After last weeks article relating to Internet access whilst on the move, I saw it fit to publish a letter submitted by one of my readers, Ian MacMillan who discusses the new BT Internet kiosks and call boxes that are popping up around the country. They offer you full Internet and E-mail access in the high street with additional facilities such as text messaging and obviously the ability to use it as a standard payphone.

Last December I wrote to you about the new phone boxes that BT were introducing in Torbay, which could send e-mails and text messages as well as making ordinary phone calls.

Since then, there have been some new developments in this area as BT is in the process of rolling out new Internet kiosks, which offer full Internet access. At the time of writing there are eight of these that I know about within the Torbay area. The locations are as follows:

Torquay, bottom of Market Street
Torquay, Fleet Walk, opposite Burger King
Torquay, Harbourside, opposite Hoopers
Paignton, outside main Post Office
Paignton, outside Tesco
Paignton, opposite Apollo Cinema
Torquay, Lymington Road, opposite library.
Totnes, High Street.

The Internet kiosks contain a colour monitor, a QWERTY keyboard and a tracker ball instead of a mouse. The kiosks have an “Ask Jeeves” screen and an easy access screen for Hotmail, but a full World Wide Web address can be entered manually. The kiosks can also send text messages and make ordinary phone calls. Five minutes of surfing costs 50p and as well as accepting coins, the kiosks accept all standard credit cards. The kiosks were installed around August this year, so they have not been in place for long.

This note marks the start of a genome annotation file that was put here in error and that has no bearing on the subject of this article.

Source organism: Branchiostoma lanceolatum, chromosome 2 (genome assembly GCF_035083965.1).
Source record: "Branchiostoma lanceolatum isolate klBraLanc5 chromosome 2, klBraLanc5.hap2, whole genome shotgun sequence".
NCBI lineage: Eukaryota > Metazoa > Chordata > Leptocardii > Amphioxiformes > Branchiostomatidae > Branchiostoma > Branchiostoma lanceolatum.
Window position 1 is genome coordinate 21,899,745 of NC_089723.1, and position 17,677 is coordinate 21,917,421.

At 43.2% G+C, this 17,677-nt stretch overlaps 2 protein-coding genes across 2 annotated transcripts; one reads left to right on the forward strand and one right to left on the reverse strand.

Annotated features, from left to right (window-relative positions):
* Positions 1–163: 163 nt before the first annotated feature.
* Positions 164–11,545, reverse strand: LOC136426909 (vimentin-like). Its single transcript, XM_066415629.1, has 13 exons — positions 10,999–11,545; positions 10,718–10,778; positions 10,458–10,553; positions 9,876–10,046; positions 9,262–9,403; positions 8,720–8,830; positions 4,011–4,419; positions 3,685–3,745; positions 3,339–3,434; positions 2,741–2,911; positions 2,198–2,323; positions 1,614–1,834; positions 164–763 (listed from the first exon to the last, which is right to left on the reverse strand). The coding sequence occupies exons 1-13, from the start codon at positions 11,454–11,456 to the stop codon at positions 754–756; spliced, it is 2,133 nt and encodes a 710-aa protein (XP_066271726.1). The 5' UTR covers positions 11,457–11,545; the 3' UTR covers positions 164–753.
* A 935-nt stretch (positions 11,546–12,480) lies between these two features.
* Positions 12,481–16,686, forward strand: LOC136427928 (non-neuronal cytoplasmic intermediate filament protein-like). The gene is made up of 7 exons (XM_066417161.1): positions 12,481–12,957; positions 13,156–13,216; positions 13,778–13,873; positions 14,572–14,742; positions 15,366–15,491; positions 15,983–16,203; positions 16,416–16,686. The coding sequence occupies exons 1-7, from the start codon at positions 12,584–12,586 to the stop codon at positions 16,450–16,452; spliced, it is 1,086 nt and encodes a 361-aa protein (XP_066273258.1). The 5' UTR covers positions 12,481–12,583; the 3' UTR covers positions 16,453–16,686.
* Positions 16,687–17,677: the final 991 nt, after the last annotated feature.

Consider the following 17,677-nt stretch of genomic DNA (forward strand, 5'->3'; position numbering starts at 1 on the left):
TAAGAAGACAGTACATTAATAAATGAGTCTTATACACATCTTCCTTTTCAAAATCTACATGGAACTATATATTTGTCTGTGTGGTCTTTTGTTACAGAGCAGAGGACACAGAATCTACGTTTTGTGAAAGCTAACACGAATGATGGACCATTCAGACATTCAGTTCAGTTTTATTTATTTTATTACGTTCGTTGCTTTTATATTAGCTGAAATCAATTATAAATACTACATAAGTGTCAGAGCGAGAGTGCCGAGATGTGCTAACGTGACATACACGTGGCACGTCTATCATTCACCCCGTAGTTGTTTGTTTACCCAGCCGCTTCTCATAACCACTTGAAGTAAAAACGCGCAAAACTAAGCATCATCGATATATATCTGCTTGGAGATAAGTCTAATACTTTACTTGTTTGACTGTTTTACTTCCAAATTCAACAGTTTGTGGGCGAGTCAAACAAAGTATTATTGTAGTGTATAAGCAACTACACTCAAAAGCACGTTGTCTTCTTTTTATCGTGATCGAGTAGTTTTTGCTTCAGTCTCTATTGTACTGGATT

The Internet kiosks are part of a strategy to lure people back to phone boxes, as it is well known that business in BT’s phone box division has fallen considerably in the past two years due to the increase in mobile phone use.

The following link ( gives a picture of the unit inside the kiosks, and further details about future plans for these machines; apparently up to 28,000 of these are to be installed over the next five years. I had a go in one of these boxes and found it very easy to use, but it was slightly cramped inside due to the protrusion of the keyboard at the bottom of the unit.

For more information on this type of kiosk, it is possible to contact As I said in the previous letter, I am not in the business of doing free publicity for BT but it is interesting to know that these kiosks are now on line in Torbay.
Ian MacMillan, Paignton.

Many thanks, Ian for that positive contribution towards the column. I too have been inside one of these boxes and my main concern with BTs strategy is how well these boxes will be able to cope with the rapidly changing technology that’s used on the Internet as well as the possibility of vandalism. It isn’t an unusual site to see a smashed up phone box around Torbay and I personally am quite surprised that a unit of such value hasn’t yet also been vandalised by someone.
I would also like to see how these kiosks keep up when the technology in mobile phones matures such as when advances such as 3G (high speed mobile Internet) establish themselves. This technology should enable you eventually have easy and cheap access to the Internet and E-mail on your mobile phone; it would be a shame if these kiosks suffered the same demise as their now slightly obsolete predecessors.

Sponsered by Refresh Cartridges

Back to Main Page